All right, so I was wrong again. I figured that the result in the Casey Anthony trial would have resulted in some praise for the prevailing attorney, Jose Baez, even from those quarters that had been highly critical of him. But it’s barely been a speed bump in all the second guessing and criticism.
But a lot of lawyers should really go to school on this one. It is rich with subtle decisions and “tactics”, if you want to call them that, which contributed to the result.
I want to deal today with just one aspect of how brilliant Baez was. I’m taking a little license here because I don’t know exactly what he knew, but I am at least educated guessing.
In deciding what to put forward as the competing narrative there were two ways to go. The “fact” that Baez was going on, presumably from his client, was that she was confronted by her father holding the body of her toddler, who had allegedly, according to the father, drowned in the pool.
How do you know that the child drowned in the pool? You don’t. All you know is what your client observed, and what her father stated.
The observation supports an inference that the child accidentally drowned in the pool, to be sure. But it would also support the far less likely inference that perhaps the father killed the child. After all, he is there, holding the child’s body.
So, do you put forward a narrative where the child dies accidentally or do you go further and put forward a narrative that the father killed the child? The information you have could be used either way.
Baez, in a very interesting contrast to what police and prosecutors often do, goes conservative, at least in that sense. I mean, the whole idea is quite bold, but at least in this way he didn’t go as far as he could have.
Now, this was brilliant jury trial lawyering. The guy is extremely talented. This is an example of something like an instinct, something that you probably can’t teach.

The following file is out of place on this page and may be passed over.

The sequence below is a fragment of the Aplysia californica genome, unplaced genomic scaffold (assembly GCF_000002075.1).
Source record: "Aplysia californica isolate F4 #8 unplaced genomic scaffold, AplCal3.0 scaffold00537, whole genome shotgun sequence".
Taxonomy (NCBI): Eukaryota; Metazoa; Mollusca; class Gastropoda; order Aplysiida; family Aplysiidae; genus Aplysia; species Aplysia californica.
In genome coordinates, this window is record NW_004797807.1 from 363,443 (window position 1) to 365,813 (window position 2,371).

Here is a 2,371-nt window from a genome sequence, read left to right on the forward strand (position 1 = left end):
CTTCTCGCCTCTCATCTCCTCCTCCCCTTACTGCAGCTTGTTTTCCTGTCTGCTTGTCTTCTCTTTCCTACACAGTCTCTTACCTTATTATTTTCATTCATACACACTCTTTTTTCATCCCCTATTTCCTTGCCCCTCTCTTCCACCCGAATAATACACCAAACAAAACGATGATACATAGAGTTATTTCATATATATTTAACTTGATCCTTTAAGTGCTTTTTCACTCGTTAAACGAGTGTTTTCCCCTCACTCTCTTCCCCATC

It would certainly have been more sensational and made for what would be perceived as a “stronger” defense to accuse the father of actually killing the child. But the dynamic this sets up is too high a hill to climb for the jury. It makes them feel as if by acquitting the defendant they are convicting the father. That is too stark and dramatic a deviation for them to accept, and if you put it that way – convict the defendant or convict her father – they’re more likely to convict the defendant, who after all sits in the dock already accused.
So while you might even suspect that the father killed the toddler and you certainly have at least some reason to believe it, you don’t allege that. That way, the jury doesn’t have to make such a stark choice. You’ve raised questions and hinted at an alternate villain, but you don’t go all out at him. This is in complete harmony with other arguments you’re going to make: principally, that nobody knows what happened here.
This is the theme that you can keep coming back to, over and over, with every witness, in your opening, in your closing – nobody knows what happened here. And when everything points to that no matter which way you come at the problem, it’s almost like it leaves the jury little choice but to decide that, yes, nobody knows what happened here, and neither do we. Not guilty.
Notice, too, how does the prosecution counter this? They can’t.
One really funny thing is that all the pundits were talking about how “methodical” the prosecution was. And all the while it was Baez who was being methodical. He was methodically crafting and building a defense, under the radar, that resonated and harmonized with just about all the evidence, even the evidence presented by his opponents.
Prosecuting is construction: two by fours, hammers and nails. Defending is poetry: rhythm, rhyme, cadence.
Baez just has it. Can’t find it just now, but I saw him quoted as saying that he is always thinking about the jury. That’s the way a brilliant trial lawyer is, in my opinion.